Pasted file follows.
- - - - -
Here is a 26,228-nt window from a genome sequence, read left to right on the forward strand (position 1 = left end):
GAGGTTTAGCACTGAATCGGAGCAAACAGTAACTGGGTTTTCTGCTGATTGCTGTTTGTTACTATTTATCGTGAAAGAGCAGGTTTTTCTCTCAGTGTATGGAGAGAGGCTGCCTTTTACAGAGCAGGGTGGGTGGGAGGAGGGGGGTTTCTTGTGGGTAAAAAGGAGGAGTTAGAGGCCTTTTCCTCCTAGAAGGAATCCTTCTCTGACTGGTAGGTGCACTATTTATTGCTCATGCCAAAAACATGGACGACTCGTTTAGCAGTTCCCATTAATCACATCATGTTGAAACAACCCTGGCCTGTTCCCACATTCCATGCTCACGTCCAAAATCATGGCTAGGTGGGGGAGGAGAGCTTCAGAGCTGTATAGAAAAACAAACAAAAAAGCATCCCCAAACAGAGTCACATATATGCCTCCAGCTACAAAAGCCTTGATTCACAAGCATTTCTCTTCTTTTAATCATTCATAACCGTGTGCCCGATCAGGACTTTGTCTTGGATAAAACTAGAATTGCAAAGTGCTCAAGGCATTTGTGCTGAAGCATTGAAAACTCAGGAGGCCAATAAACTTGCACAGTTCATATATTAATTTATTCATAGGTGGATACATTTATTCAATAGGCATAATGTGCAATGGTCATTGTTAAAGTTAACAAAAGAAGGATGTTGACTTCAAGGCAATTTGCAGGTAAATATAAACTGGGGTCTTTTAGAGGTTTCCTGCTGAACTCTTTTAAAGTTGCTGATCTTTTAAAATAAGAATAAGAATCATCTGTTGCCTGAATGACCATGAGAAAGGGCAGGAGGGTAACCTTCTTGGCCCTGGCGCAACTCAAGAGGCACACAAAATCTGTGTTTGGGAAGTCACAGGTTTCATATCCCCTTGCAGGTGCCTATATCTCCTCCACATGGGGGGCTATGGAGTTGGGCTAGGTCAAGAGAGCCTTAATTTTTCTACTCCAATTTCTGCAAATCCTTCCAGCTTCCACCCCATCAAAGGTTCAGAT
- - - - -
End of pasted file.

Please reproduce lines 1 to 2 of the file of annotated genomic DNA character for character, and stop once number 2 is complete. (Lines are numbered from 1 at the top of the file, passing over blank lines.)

Here is a 26,228-nt window from a genome sequence, read left to right on the forward strand (position 1 = left end):
GAGGTTTAGCACTGAATCGGAGCAAACAGTAACTGGGTTTTCTGCTGATTGCTGTTTGTTACTATTTATCGTGAAAGAGCAGGTTTTTCTCTCAGTGTATGGAGAGAGGCTGCCTTTTACAGAGCAGGGTGGGTGGGAGGAGGGGGGTTTCTTGTGGGTAAAAAGGAGGAGTTAGAGGCCTTTTCCTCCTAGAAGGAATCCTTCTCTGACTGGTAGGTGCACTATTTATTGCTCATGCCAAAAACATGGACGACTCGTTTAGCAGTTCCCATTAATCACATCATGTTGAAACAACCCTGGCCTGTTCCCACATTCCATGCTCACGTCCAAAATCATGGCTAGGTGGGGGAGGAGAGCTTCAGAGCTGTATAGAAAAACAAACAAAAAAGCATCCCCAAACAGAGTCACATATATGCCTCCAGCTACAAAAGCCTTGATTCACAAGCATTTCTCTTCTTTTAATCATTCATAACCGTGTGCCCGATCAGGACTTTGTCTTGGATAAAACTAGAATTGCAAAGTGCTCAAGGCATTTGTGCTGAAGCATTGAAAACTCAGGAGGCCAATAAACTTGCACAGTTCATATATTAATTTATTCATAGGTGGATACATTTATTCAATAGGCATAATGTGCAATGGTCATTGTTAAAGTTAACAAAAGAAGGATGTTGACTTCAAGGCAATTTGCAGGTAAATATAAACTGGGGTCTTTTAGAGGTTTCCTGCTGAACTCTTTTAAAGTTGCTGATCTTTTAAAATAAGAATAAGAATCATCTGTTGCCTGAATGACCATGAGAAAGGGCAGGAGGGTAACCTTCTTGGCCCTGGCGCAACTCAAGAGGCACACAAAATCTGTGTTTGGGAAGTCACAGGTTTCATATCCCCTTGCAGGTGCCTATATCTCCTCCACATGGGGGGCTATGGAGTTGGGCTAGGTCAAGAGAGCCTTAATTTTTCTACTCCAATTTCTGCAAATCCTTCCAGCTTCCACCCCATCAAAGGTTCAGAT